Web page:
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REDE GOIANA DE PESQUISA EM TUBERCULOSE

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Programa de Pós Graduação em Medicina Tropical e Saúde Pública
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Artigos 2017: Role of Metallic Nanoparticles in Vaccinology: Implications for Infectious Disease Vaccine Development.

Por Lázaro Moreira Marques Neto. Criada em 19/05/17 11:25.

Abstract

Subunit vaccines are safer but less immunogenic than live-attenuated vaccines or whole cell inactivated vaccines. Adjuvants are used to enhance and modulate antigen (Ag) immunogenicity, aiming to induce a protective and long-lasting immune response. Several molecules and formulations have been studied for their adjuvanticity, but only seven have been approved to formulate human vaccines. Metallic nanoparticles (MeNPs), particularly those containing gold and iron oxides, are widely used in medicine for diagnosis and therapy and have been used as carriers for drugs and vaccines. However, little is known about the immune response elicited by MeNPs or about their importance in the development of new vaccines. There is evidence that these particles display adjuvant characteristics, promoting cell recruitment, antigen-presenting cell activation, cytokine production, and inducing a humoral immune response. This review focuses on the characteristics of MeNPs that could facilitate the induction of a cellular immune response, particularly T-helper 1 and T-helper 17, and their potential functions as adjuvants for subunit vaccines.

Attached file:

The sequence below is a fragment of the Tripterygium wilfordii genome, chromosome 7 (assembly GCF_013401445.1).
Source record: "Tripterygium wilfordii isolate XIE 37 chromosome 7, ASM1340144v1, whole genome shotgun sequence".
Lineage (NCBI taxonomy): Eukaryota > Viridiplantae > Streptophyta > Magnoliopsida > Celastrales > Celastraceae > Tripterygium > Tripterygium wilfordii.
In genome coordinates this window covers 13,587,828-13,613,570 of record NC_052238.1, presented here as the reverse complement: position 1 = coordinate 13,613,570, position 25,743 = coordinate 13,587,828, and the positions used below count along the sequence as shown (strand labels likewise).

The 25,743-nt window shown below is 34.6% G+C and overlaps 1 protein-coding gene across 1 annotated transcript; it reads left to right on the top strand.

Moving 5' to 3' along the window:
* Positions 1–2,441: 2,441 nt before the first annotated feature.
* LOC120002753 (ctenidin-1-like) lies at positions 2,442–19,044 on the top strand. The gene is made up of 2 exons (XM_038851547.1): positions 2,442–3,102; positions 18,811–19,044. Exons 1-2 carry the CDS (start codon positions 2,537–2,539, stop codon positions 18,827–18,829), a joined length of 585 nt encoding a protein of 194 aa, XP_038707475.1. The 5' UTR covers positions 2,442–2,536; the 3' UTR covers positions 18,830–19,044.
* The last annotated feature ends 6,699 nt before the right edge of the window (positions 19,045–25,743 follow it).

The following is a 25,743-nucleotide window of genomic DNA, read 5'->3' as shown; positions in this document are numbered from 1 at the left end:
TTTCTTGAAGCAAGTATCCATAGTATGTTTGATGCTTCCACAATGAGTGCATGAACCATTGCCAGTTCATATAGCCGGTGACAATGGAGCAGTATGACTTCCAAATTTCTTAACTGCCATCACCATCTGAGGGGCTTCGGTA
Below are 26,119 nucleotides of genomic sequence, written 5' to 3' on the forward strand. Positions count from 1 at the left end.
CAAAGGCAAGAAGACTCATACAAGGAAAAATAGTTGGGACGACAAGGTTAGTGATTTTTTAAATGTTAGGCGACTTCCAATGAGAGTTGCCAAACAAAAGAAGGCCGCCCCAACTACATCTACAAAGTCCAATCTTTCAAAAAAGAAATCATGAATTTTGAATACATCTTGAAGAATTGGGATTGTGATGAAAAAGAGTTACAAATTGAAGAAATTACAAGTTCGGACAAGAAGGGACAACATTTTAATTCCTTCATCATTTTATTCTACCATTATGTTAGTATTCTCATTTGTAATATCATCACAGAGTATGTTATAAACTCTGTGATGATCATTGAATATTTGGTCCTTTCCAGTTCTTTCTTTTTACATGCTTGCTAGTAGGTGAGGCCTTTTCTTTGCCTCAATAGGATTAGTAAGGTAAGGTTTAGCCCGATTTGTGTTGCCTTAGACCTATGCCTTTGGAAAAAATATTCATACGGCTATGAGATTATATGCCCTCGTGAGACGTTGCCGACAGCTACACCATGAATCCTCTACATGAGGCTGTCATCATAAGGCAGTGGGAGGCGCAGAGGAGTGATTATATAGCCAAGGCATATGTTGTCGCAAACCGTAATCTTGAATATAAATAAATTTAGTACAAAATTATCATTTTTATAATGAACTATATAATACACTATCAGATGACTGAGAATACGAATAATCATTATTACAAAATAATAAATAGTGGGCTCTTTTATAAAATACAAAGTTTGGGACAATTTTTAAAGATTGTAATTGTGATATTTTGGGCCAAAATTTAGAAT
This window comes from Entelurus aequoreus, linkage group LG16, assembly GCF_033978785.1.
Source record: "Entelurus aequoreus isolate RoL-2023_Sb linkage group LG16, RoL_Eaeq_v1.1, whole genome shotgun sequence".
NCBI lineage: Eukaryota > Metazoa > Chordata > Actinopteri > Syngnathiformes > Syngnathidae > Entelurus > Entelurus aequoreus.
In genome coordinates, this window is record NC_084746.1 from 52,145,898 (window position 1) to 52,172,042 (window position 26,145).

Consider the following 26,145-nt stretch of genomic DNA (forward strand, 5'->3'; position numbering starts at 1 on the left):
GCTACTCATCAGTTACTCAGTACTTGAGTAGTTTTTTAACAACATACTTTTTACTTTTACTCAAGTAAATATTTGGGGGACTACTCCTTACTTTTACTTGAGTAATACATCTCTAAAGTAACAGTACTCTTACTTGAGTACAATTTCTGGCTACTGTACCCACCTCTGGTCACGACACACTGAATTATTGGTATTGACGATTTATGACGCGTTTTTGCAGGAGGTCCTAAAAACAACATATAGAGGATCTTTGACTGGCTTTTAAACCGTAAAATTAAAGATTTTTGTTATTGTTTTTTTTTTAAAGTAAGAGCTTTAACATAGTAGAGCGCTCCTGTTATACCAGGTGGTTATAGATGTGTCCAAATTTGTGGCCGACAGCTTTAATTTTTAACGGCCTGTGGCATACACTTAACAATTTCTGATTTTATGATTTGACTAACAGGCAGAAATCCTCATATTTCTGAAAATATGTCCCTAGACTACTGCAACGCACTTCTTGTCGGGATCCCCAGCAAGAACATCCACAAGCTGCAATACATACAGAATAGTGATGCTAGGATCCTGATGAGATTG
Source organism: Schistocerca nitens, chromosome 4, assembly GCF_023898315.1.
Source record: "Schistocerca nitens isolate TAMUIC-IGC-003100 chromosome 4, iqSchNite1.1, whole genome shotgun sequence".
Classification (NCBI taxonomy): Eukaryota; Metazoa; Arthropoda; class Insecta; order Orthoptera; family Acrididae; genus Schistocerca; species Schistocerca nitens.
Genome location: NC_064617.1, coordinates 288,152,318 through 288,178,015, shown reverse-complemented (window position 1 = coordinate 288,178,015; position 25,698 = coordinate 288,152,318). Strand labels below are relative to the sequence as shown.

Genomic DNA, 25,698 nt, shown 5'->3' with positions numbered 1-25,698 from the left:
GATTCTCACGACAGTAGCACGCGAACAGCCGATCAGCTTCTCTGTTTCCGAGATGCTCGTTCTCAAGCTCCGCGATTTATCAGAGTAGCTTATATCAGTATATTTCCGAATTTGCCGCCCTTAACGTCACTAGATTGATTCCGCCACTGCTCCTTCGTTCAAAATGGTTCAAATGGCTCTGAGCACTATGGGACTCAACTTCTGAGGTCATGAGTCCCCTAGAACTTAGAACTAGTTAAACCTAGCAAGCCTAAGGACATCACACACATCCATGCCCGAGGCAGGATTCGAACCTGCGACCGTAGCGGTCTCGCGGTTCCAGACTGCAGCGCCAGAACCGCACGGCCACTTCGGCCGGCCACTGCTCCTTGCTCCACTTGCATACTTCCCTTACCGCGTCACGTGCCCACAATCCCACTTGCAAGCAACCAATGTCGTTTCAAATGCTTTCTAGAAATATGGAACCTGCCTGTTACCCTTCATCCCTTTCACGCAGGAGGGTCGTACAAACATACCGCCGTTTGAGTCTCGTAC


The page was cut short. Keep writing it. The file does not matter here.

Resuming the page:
http://journal.frontiersin.org/article/10.3389/fimmu.2017.00239/full

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